Ben Carlson on the false narrative of all-time highs resulting in a crash. There’s a lot of talk about the market being ready for a correction simply because things are going well.
Here, Carlson quotes a myth from his own book, publishedin 2013:
Of course, stocks can fall from all-time highs, but hitting an all-time high isn’t necessarily the trigger that causes them to fall. Since 1950, there have been over 1,100 all-time highs reached on the S&P 500. That’s good enough for almost 7 percent of all trading days or roughly one out of every 15 days that the market is open. Here is the breakdown by decade that shows how often the S&P 500 hits a new high level:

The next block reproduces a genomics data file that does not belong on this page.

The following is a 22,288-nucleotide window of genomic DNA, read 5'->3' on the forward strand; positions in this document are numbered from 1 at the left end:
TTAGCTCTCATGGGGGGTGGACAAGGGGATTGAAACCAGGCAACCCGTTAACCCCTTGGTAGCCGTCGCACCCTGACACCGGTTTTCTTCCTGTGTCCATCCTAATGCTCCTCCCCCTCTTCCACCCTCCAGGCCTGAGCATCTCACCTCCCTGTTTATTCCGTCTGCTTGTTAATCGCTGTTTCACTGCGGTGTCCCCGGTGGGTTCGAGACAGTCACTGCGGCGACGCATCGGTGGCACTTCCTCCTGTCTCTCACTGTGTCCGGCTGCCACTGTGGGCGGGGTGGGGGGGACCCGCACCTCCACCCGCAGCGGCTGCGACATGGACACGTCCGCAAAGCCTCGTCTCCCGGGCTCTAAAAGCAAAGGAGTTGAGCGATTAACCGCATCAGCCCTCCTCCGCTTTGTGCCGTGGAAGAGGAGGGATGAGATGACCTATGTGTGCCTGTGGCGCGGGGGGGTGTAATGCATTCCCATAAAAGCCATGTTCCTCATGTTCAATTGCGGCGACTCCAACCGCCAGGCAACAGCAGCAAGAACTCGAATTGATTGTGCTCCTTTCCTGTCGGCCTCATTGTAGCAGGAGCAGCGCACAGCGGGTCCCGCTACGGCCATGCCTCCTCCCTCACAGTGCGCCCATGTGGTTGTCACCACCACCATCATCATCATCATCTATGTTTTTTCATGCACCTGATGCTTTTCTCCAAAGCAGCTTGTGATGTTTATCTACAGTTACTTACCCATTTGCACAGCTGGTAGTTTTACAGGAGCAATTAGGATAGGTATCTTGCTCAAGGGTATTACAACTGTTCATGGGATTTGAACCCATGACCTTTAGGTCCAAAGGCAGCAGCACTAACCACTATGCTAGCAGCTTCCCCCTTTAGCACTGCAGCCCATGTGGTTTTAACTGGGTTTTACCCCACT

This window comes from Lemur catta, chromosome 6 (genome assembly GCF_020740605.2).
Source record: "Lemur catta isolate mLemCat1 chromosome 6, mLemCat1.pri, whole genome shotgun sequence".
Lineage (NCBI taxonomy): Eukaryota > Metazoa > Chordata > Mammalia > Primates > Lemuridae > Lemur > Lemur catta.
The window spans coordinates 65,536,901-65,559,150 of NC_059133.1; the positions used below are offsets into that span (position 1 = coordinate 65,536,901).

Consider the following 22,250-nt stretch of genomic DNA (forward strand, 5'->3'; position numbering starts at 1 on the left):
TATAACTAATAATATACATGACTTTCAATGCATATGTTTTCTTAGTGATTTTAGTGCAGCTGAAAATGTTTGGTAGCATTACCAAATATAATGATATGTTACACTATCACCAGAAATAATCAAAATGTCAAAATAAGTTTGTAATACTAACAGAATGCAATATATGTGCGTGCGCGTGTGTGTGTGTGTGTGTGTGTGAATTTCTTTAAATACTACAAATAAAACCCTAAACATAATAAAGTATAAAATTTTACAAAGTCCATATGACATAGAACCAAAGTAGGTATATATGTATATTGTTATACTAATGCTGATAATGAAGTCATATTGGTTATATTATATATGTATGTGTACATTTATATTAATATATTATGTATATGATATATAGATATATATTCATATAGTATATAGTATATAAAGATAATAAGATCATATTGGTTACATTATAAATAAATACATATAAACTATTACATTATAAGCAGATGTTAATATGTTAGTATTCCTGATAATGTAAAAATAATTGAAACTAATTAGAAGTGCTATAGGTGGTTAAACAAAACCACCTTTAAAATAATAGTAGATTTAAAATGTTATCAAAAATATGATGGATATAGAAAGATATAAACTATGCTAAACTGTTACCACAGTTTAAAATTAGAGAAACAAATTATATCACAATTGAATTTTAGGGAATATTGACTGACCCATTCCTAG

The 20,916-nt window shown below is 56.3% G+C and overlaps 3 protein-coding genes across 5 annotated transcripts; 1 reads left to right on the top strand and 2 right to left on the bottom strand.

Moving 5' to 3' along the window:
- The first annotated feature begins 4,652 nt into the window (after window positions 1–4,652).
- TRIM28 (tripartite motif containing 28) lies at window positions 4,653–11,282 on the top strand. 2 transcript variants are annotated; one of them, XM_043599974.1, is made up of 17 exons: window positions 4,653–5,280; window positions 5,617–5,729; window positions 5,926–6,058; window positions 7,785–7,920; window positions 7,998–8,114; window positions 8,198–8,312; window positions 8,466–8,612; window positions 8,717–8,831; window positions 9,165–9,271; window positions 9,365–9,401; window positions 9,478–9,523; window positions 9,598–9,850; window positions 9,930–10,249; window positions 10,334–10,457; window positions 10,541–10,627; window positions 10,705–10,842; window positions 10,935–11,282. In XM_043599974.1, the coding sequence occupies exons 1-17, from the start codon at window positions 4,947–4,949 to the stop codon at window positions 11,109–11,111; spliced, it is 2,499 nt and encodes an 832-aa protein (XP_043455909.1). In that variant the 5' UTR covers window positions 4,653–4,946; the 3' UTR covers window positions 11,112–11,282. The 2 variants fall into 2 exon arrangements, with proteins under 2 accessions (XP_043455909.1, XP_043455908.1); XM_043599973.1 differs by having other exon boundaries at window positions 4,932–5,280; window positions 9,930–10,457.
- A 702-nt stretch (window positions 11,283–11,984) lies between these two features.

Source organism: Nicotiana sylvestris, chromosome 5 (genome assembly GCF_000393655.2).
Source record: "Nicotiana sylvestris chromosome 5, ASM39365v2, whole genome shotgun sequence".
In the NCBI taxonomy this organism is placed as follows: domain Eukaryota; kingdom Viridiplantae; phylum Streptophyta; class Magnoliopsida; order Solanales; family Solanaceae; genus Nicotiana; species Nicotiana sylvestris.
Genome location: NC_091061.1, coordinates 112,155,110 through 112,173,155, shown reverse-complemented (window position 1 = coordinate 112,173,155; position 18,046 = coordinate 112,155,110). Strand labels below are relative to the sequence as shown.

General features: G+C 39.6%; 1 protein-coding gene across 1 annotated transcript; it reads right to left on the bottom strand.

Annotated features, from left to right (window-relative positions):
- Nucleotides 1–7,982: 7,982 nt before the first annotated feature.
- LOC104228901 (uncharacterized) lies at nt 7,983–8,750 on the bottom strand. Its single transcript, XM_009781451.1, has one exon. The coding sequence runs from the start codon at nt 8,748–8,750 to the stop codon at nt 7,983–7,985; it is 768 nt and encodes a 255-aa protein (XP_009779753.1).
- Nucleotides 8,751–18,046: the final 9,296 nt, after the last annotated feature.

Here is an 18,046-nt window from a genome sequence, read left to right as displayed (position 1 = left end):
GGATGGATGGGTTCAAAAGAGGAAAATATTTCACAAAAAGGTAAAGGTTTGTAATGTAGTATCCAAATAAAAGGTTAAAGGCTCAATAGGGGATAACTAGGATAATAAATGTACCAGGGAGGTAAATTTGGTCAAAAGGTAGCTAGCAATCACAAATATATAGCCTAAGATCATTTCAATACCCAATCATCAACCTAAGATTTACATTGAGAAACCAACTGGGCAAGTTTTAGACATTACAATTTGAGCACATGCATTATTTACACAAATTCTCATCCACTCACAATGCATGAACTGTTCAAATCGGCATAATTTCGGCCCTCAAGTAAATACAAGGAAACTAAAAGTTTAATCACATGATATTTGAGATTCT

He then goes on to give some numbers on what’s happened since then:
Since new highs were hit in 2013 there have been 201 new ATHs in total. This year alone there have already been 13 new all-time highs on the S&P 500, the same number that was seen in the entire decade of the 2000s. It’s not even the end of January.
Stocks are already up almost 8% this year and that’s after 9 straight years of gains (with 7 of those annual returns in double-digit territory). It’s been almost 20 months since we saw a 5% correction.
A good reminder that being cautious can be costly too. Rad his post All-Time Highs, Risk & Consequences at A Welath of Common Sense.